WTO: Panel Report on sports piracy in Saudi Arabia

IRIS 2020-8:1/1

Francisco CABRERA

European Audiovisual Observatory

On 16 June 2020, a World Trade Organization (WTO) panel recommended that Saudi Arabia bring its measures into conformity with its obligations under the TRIPS Agreement (Trade-Related Aspects of Intellectual Property Rights) concerning the simulcasting of Qatar-based beIN sports channels by beoutQ, a Saudi Arabian pay-TV broadcaster. 

According to the Panel Report, in August 2017, beoutQ began the unauthorised distribution and streaming of media content that was created by or licensed to beIN, replacing beIN's logo with that of beoutQ, providing access to 10 beIN sports channels (both live and pre-recorded by beoutQ) and creating unauthorised reproductions of those broadcasts for later replay as reruns; it further expanded to the retail sale of beoutQ-branded set-top boxes (STBs) throughout Saudi Arabia and other countries, which received satellite broadcasts of pirated content and provided access to Internet Protocol Television (IPTV) applications offering thousands of pirated movies, TV shows and TV channels around the globe. In addition to generating revenue through the sales of STBs and subscriptions, beoutQ allegedly sold advertising slots on its ten pirated channels and promoted its pirated streams on a variety of social media platforms, including Facebook, Instagram and Twitter. On top of that, beoutQ expanded to cover the most popular movies and television programming in the world. In addition to illegally providing access to beIN channels 1-10, the beoutQ STBs come pre-loaded with IPTV applications and portals that lead to other pirated content.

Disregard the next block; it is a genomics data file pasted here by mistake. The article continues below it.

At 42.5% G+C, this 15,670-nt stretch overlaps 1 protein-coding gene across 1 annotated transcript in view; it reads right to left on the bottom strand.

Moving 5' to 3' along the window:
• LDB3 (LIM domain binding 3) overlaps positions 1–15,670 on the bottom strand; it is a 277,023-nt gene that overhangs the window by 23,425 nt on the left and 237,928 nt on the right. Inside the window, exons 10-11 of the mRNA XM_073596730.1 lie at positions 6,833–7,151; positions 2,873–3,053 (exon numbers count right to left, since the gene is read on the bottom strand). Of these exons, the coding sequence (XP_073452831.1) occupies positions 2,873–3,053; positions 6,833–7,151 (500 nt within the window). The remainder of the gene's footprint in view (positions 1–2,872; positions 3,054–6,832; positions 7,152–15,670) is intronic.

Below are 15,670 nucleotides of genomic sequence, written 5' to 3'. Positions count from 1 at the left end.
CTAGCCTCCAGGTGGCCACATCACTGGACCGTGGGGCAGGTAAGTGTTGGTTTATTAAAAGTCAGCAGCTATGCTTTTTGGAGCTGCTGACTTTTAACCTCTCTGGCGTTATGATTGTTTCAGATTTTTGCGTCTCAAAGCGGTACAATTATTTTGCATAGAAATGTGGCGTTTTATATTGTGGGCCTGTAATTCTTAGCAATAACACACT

On 1 October 2018, Qatar requested consultations with Saudi Arabia concerning Saudi Arabia's alleged failure to provide adequate protection for intellectual property rights held or applied for by entities based in Qatar in respect of Articles 3.1, 4, 9, 14.3, 16.1, 41.1, 42 and 61 of the TRIPS Agreement.

In its report, the WTO panel found that Saudi Arabia had taken measures that, directly or indirectly, had the result of preventing beIN from obtaining Saudi legal counsel to enforce its IP rights through civil enforcement procedures before Saudi courts and tribunals. These measures were inconsistent with Article 42 and Article 41.1 of the TRIPS Agreement. Furthermore, the panel found that Saudi Arabia had not provided for criminal procedures and penalties to be applied to beoutQ despite the evidence establishing prima facie that beoutQ was operated by individuals or entities under the jurisdiction of Saudi Arabia, acting inconsistently with Article 61 of the TRIPS Agreement. 

The Panel Report is currently under appeal. 


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This article has been published in IRIS Legal Observations of the European Audiovisual Observatory.